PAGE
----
Judge David Johnson customized his dope Nissan Altima with some awesome green touch-up paint.
He finds 'em and flips 'em.
History's cool little Pawn Stars spin-off finds traction once again, delivering a second season that is just as satisfying as the first. Surprising, too.
I know I was surprised. No matter where you look on your broadcast dial, you'll be confronted with myriad reality shows, often involving an American entrepreneur trying to make money through salvage or picking or scrapping or hunting or fishing or digging or what have you. Counting Cars is one of those shows, but it rises above the crowd primarily because of its main star: Danny "The Count" Koker.
The guy is juiced with car enthusiasm and comes across as a down-to-earth, genuine chap who just goes crazy for a pair of sweet bumpers. The most entertaining element of the show is The Count's casual car-jackings, where he patrols the streets of Las Vegas with one of his underlings, spots a car of interest meandering on the streets and asks the owner to pull over. After some small talk, he usually offers to buy the car to flip for a profit. I don't know how much of this is staged (some quick research reveals that it might be more legit than I thought), but it's entertaining.
Buttressing these drive-bys is an episode-long arc where Danny is customizing a vehicle for someone. This season, he's working on the usual assortment of American muscle, Danny and company tackle a soap box racer and even a wheelchair. The customization elements are just as interesting as Danny's crew is skilled at what they do and often produce some awesome stuff. The forced personalities in the shop leave a bit to be desired, but if who cares if they can output some dope toys?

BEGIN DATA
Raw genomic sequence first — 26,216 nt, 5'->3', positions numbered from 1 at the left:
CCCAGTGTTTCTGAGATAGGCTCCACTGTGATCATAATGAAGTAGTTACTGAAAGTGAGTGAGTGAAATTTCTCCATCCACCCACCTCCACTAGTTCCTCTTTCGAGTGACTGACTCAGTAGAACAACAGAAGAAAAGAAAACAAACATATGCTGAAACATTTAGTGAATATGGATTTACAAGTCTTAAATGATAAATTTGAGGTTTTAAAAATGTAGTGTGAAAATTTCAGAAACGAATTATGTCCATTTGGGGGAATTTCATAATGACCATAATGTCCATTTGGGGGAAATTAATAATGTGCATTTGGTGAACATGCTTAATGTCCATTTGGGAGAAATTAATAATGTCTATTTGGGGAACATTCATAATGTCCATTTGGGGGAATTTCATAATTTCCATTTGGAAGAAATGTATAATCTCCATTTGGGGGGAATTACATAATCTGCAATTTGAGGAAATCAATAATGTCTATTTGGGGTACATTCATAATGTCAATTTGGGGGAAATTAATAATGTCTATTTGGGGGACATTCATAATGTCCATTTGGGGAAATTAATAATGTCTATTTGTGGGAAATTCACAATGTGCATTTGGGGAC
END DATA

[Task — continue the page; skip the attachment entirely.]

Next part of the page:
In the end, it's about Danny and he's one of the most likable personalities in reality TV. He keeps the show grounded and his boy-like excitement when he comes face to face with a great car is infectious. He just seems like a good dude and that makes Counting Cars a consistent winner.
The DVDs: 1.78:1 anamorphic widescreen transfer, 2.0 stereo and 20 minutes of deleted scenes.
Not guilty. Still maintains that showroom shine.
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Scales of Justice
Studio: History Channel
• Deleted Scenes
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